LANDOFOZ\\TINMAN> SET COMPUTER WOODMAN/ACCOUNT_SYNCHRONIZE Resynchronizing "WOODMAN" with its Primary Domain Controller "TINMAN" may take a few minutes. After the synchronization has completed, you should check the Event Logs on "WOODMAN" and "TINMAN" to determine whether synchronization was successful. Do you want to continue with the synchronization [YES or NO] (YES) : YES %PWRK-S-ACCSYNCHED, account synchronization was successful LANDOFOZ\\TINMAN>
Although the command has completed successfully, the synchronization
process takes a few minutes to complete, and it may take longer if the
database contains thousands of accounts. You can monitor its progress
by reviewing the System event log of the PDC, using the command SHOW
EVENTS/SERVER=pdc_name (where pdc_name is the name of
the PDC). (Note that the PDC periodically posts an update to its System
event log during a full synchronization; the BDCs post a single update
when the synchronization has completed.)
2.1.3 Displaying the Current Domain
When you use the ADMINISTER command-line interface, the command prompt provides the name of your domain, along with the name of the server. By default, you are set up to administer the local server and the domain to which it belongs. The default domain remains in effect for the duration of the current OpenVMS login session, or until you log off the domain or change the default domain. (You can change the default server, too.)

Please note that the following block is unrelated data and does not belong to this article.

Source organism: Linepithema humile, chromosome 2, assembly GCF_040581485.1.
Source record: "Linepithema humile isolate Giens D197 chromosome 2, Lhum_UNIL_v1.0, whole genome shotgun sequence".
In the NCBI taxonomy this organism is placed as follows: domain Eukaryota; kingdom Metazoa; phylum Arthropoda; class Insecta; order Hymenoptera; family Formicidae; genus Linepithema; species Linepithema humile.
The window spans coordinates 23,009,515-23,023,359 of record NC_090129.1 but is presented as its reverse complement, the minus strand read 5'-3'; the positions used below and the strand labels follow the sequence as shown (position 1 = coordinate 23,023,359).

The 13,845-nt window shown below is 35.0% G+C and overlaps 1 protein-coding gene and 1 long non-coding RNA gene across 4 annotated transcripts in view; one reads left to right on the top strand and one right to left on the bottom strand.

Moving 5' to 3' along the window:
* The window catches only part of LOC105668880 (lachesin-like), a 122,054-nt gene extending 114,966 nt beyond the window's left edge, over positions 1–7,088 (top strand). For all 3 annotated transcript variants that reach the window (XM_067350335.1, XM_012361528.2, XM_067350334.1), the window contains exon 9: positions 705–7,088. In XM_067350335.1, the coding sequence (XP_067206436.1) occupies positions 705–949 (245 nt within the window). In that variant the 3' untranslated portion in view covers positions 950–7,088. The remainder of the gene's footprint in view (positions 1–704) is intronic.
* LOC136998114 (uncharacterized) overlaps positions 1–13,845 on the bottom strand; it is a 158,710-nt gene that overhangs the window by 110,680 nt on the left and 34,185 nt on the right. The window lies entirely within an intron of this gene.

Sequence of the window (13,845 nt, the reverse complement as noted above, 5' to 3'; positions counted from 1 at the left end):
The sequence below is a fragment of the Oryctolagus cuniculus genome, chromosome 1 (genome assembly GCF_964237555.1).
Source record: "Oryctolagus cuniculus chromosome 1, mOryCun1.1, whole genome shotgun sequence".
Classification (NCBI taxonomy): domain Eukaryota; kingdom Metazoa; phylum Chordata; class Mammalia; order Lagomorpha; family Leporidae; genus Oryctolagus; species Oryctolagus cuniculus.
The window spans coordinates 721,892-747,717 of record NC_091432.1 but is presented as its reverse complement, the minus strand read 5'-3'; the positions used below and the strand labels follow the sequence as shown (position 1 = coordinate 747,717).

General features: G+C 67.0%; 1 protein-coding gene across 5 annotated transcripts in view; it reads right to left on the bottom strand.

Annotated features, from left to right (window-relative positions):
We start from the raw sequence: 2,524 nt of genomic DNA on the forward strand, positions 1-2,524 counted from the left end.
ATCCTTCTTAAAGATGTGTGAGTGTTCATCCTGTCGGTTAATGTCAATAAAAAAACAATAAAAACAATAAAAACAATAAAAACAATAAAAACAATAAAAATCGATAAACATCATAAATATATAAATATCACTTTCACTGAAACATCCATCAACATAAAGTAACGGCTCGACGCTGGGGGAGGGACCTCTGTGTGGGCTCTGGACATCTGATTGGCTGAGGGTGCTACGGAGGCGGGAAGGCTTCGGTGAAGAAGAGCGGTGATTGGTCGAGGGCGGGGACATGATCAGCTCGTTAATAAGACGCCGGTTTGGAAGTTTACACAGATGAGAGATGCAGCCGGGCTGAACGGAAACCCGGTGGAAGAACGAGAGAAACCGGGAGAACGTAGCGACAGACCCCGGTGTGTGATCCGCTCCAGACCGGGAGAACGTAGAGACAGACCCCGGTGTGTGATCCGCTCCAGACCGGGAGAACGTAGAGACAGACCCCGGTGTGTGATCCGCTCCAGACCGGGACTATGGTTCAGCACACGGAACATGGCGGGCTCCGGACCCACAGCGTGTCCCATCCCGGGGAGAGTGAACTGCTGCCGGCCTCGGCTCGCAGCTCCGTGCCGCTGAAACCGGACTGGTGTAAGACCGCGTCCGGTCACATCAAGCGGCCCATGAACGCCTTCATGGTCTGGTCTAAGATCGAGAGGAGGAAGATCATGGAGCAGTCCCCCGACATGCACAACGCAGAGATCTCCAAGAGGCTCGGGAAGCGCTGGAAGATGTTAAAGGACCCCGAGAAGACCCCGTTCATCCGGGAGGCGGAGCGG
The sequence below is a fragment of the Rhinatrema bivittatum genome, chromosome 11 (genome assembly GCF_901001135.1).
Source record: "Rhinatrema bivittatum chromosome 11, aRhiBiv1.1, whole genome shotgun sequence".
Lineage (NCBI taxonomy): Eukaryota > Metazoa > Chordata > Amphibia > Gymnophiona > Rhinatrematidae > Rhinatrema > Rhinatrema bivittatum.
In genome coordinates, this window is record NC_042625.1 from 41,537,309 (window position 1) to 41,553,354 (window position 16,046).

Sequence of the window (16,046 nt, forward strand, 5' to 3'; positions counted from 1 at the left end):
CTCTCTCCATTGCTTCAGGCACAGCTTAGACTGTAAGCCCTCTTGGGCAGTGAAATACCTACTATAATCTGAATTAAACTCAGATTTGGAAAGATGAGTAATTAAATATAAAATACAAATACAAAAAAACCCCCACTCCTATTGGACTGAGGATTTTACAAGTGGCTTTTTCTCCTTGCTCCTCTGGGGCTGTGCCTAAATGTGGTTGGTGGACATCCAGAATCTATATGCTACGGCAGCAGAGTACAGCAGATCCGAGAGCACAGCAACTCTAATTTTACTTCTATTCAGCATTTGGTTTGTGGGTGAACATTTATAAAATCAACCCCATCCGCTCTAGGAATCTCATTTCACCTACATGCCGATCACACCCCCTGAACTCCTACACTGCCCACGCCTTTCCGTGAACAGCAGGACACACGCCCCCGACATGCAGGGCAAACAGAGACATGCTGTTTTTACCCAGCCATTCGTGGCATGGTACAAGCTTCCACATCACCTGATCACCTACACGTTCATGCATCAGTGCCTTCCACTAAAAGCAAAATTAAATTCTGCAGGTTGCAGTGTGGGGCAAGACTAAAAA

To display the current domain and server, use the ADMINISTER command. For example:
$ ADMINISTER LANDOFOZ\\TINMAN>
The domain name and server name are in the command prompt. In this example, the domain name is LANDOFOZ and the server name is TINMAN.
Any domain name prefixed with double backslashes indicates that a member server (or workstation) local security accounts database will be the target of ADMINISTER commands. For more information about managing member servers, see Section 2.1.5, Member Servers and Domain Management.
Use the SHOW ADMINISTRATION command to display information about the current domain and your logged-on user account. For example:
LANDOFOZ\\TINMAN> SHOW ADMINISTRATION Administration information: The domain being administered is: LANDOFOZ The domain controller for the domain is: TINMAN The domain controller type is: Advanced Server for OpenVMS The server being administered is TINMAN The server type is: Advanced Server for OpenVMS The user name is: ADMINISTRATOR The user is logged on to domain LANDOFOZ and has been authenticated. The user's privilege level on this domain is: ADMIN The user's workstation is TINMAN and is in domain LANDOFOZ. LANDOFOZ\\TINMAN>